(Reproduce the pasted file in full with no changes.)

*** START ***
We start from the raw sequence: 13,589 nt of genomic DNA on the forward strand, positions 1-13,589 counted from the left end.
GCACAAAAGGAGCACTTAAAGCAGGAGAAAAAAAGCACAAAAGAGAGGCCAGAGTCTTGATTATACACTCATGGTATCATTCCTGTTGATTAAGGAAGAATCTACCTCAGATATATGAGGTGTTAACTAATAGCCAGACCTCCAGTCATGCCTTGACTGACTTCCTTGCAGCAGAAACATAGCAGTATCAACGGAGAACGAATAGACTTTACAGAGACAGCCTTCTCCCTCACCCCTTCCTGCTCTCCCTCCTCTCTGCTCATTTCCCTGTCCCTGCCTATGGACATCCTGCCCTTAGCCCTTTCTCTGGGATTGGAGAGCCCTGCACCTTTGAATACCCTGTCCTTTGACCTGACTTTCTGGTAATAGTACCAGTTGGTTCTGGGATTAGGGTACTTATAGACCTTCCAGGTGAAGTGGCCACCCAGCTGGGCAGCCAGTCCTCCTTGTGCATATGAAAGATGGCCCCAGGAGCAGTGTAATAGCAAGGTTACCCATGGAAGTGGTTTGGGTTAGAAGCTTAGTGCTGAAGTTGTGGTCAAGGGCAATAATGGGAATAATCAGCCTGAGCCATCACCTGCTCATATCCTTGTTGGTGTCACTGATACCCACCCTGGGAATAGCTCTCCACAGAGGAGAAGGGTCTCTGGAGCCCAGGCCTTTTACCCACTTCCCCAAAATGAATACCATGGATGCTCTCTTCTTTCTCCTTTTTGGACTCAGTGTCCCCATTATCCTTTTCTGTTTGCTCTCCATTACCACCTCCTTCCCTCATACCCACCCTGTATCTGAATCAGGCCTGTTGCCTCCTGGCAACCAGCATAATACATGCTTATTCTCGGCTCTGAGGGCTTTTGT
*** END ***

We start from the raw sequence: 13,589 nt of genomic DNA on the forward strand, positions 1-13,589 counted from the left end.
GCACAAAAGGAGCACTTAAAGCAGGAGAAAAAAAGCACAAAAGAGAGGCCAGAGTCTTGATTATACACTCATGGTATCATTCCTGTTGATTAAGGAAGAATCTACCTCAGATATATGAGGTGTTAACTAATAGCCAGACCTCCAGTCATGCCTTGACTGACTTCCTTGCAGCAGAAACATAGCAGTATCAACGGAGAACGAATAGACTTTACAGAGACAGCCTTCTCCCTCACCCCTTCCTGCTCTCCCTCCTCTCTGCTCATTTCCCTGTCCCTGCCTATGGACATCCTGCCCTTAGCCCTTTCTCTGGGATTGGAGAGCCCTGCACCTTTGAATACCCTGTCCTTTGACCTGACTTTCTGGTAATAGTACCAGTTGGTTCTGGGATTAGGGTACTTATAGACCTTCCAGGTGAAGTGGCCACCCAGCTGGGCAGCCAGTCCTCCTTGTGCATATGAAAGATGGCCCCAGGAGCAGTGTAATAGCAAGGTTACCCATGGAAGTGGTTTGGGTTAGAAGCTTAGTGCTGAAGTTGTGGTCAAGGGCAATAATGGGAATAATCAGCCTGAGCCATCACCTGCTCATATCCTTGTTGGTGTCACTGATACCCACCCTGGGAATAGCTCTCCACAGAGGAGAAGGGTCTCTGGAGCCCAGGCCTTTTACCCACTTCCCCAAAATGAATACCATGGATGCTCTCTTCTTTCTCCTTTTTGGACTCAGTGTCCCCATTATCCTTTTCTGTTTGCTCTCCATTACCACCTCCTTCCCTCATACCCACCCTGTATCTGAATCAGGCCTGTTGCCTCCTGGCAACCAGCATAATACATGCTTATTCTCGGCTCTGAGGGCTTTTGT